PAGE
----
Washing your hands at home in the bathroom is easy – soap and warm water with a soft clean towel to dry them.
But step into a public washroom and you probably won't be so fortunate.
Nine times out of ten you could be faced with an electric wall mounted air dryer and not even a paper towel in sight. But is that a problem?
Air hand dryers are said to be spreading germs
A study by the University of Leeds in the UK has found that airborne germ counts were 27 times higher around jet air dryers in comparison with the air around paper towel dispensers. In fact, researchers found that both jet and warm air hand dryers spread bacteria into the air, onto their users and even those close by.
How the study was undertaken
Professor Mark Wilcox (lead researcher) and his team contaminated the hands of volunteers with lactobacillus. This is a type of harmless bacteria (not normally found in public bathrooms) but which would mimic poorly washed hands.
Then off to a public bathroom to carry out the test.
The research team found the following
Air bacterial counts close to jet air dryers were found to be 4.5 times higher than around warm air dryers and 27 times higher compared with the air when using paper towels.
Next to the dryers, bacteria persisted in the air well beyond the 15 second hand-drying time, with approximately half (48%) of the lactobacilli collected more than five minutes after drying ended.
Lactobacilli were still detected in the air 15 minutes after hand drying.
Slightly tongue in cheek, Professor Wilcox declared: "Next time you dry your hands in a public toilet, using an electric hand dryer, you may be spreading bacteria without knowing it. You may also be splattered with 'bugs' from other people's hands.”
We leave you to decide whether or not to continue using electric hand dryers in those public toilets.
How well do you wash your hands?
Most people know that washing your hands can help to prevent passing on unwanted germs, viruses and bacteria. But how many people just flick their hands under some running water and think that will do?
Here is a proper hand washing technique to use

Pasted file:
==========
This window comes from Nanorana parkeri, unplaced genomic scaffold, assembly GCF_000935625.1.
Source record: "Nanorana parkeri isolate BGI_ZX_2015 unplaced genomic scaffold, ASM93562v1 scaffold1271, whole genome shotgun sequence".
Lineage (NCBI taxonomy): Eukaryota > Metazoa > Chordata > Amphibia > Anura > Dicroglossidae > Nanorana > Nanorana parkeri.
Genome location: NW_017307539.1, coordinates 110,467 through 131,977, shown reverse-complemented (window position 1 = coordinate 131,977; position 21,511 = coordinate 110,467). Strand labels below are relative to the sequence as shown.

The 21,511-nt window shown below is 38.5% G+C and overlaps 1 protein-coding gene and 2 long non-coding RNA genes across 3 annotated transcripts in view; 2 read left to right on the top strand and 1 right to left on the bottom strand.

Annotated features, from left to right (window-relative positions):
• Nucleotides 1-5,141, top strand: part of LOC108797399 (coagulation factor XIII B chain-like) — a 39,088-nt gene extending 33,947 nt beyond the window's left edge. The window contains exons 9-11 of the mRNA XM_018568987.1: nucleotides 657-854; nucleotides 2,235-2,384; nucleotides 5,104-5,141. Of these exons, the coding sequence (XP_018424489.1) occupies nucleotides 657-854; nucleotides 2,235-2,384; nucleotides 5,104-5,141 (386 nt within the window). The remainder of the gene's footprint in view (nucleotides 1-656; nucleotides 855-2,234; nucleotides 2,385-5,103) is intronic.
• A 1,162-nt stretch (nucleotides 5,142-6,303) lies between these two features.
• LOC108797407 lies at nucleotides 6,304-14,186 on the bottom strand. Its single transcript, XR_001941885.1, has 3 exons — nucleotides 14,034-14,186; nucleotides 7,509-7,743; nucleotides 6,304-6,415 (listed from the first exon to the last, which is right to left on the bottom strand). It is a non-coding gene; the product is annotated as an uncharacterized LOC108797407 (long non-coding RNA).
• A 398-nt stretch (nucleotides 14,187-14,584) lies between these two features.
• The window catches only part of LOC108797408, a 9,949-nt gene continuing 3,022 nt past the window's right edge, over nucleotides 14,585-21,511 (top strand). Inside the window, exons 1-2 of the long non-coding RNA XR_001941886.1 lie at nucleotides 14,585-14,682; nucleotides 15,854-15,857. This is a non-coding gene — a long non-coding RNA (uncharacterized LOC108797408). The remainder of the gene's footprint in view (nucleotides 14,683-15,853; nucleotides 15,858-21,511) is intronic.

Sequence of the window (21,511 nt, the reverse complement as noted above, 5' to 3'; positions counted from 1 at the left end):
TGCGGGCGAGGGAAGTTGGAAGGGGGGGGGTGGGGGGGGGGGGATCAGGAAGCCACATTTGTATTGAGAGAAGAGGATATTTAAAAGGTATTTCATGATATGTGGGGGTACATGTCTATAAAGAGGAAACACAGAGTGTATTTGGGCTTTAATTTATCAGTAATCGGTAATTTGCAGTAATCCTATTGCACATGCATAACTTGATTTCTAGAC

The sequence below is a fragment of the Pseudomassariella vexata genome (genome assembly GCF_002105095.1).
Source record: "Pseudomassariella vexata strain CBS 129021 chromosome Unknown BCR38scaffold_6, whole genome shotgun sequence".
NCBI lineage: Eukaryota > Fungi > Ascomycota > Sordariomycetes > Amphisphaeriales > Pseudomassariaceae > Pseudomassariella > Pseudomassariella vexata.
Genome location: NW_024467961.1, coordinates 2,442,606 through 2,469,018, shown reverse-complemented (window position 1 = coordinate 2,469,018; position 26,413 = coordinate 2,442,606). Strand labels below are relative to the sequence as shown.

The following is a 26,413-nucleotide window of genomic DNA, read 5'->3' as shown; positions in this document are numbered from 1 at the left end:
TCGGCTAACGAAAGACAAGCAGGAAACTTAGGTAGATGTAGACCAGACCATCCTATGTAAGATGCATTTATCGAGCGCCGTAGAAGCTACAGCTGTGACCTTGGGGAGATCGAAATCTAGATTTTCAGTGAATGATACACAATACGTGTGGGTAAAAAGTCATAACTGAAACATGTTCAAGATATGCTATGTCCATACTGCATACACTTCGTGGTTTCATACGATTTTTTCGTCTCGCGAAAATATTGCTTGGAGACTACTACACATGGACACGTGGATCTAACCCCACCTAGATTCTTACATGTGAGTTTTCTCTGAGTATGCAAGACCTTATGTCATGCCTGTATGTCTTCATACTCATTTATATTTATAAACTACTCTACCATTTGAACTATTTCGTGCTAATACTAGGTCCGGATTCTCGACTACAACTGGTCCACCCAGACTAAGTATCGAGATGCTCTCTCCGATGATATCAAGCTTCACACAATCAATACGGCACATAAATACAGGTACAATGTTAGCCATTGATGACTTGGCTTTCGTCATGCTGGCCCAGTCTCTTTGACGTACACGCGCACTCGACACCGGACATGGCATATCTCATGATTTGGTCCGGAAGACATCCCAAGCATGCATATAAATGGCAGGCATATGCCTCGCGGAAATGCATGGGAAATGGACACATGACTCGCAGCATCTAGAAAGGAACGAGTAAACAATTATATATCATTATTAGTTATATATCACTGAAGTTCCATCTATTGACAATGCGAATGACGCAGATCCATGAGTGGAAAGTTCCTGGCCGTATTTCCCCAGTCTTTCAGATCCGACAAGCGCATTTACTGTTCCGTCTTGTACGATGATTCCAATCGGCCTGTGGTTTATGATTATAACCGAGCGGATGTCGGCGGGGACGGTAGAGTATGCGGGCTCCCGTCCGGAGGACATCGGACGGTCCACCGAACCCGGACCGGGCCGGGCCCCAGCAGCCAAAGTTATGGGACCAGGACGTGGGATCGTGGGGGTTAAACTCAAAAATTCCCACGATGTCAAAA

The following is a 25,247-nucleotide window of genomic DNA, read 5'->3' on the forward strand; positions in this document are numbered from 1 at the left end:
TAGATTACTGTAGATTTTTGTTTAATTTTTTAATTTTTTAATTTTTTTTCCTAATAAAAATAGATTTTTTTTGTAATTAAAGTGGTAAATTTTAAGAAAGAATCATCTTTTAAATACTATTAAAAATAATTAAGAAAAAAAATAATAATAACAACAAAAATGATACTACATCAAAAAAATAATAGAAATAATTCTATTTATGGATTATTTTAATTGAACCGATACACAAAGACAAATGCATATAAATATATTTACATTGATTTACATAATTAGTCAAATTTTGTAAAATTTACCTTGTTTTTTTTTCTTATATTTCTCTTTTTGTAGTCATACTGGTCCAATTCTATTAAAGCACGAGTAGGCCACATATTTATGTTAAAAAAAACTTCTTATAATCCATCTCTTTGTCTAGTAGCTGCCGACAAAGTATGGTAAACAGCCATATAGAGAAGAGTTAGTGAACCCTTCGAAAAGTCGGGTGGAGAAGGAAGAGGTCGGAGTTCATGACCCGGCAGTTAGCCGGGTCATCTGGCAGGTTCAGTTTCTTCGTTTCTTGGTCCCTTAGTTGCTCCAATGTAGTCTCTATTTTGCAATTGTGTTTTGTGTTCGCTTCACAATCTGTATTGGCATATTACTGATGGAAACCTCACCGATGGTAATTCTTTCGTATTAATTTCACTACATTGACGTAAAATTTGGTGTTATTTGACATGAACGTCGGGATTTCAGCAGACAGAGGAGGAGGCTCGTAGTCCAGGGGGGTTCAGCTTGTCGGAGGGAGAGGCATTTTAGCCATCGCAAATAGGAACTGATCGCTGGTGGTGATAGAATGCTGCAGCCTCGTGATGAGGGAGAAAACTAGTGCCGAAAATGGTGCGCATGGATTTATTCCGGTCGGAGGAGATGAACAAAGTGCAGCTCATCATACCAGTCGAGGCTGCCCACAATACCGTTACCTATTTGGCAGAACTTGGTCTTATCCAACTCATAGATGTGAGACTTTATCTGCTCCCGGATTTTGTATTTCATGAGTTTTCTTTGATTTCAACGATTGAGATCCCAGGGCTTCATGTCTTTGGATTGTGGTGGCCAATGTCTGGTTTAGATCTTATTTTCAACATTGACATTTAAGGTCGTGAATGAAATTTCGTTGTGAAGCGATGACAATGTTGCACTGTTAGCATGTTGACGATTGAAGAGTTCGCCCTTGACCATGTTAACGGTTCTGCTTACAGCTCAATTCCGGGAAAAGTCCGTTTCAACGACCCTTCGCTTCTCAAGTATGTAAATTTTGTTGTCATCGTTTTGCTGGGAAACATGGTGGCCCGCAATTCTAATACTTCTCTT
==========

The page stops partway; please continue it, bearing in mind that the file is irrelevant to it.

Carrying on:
1. Use warm water
2. Use a mild soap rather than antibacterial soap
3. Work up a good lather, all the way up to your wrists, for at least 20 seconds
4. Make sure you cover all surfaces, including the backs of your hands, wrists, between your fingers, and around and below your fingernails
5. Rinse thoroughly under running water
6. Dry your hands with a clean towel or let them air dry
7. In public places, use a paper towel to open the door as a protection from germs that the handles may harbor
At the same time avoid becoming obsessive compulsive about hand washing because this can easily reduce the protective oils in your skin (especially in a dry environment) causing the skin to become dry and cracked. Germs are usually only a problem when transferred to the nose, mouth or an open wound. For this reason, obsessive hand washing can actually increase your risk of getting sick by facilitating an entry for germs.
Keep free of germs by mild to moderate hand washing plus building and boosting your immune system. A strong immune system is your best defence against any pathogenic bacteria.
Jane writes for Healing Natural Oils, a producer and retailer of high-quality, all-natural treatments for a variety of conditions as well as a range of beauty products. Apart from writing about those various conditions, she also covers general health, environmental and other subjects of interest. She has lived in Kenya as well as Cape Town, South Africa and spent time in San Diego, USA. She now lives in Somerset, England with regular visits from her far-flung children and grandchildren. She is a keen gardener and enjoys growing fresh fruit and vegetables with her husband on their joint allotment. As a result, there is something available to use in the kitchen virtually all year round. Her regular posts can be found on our blog.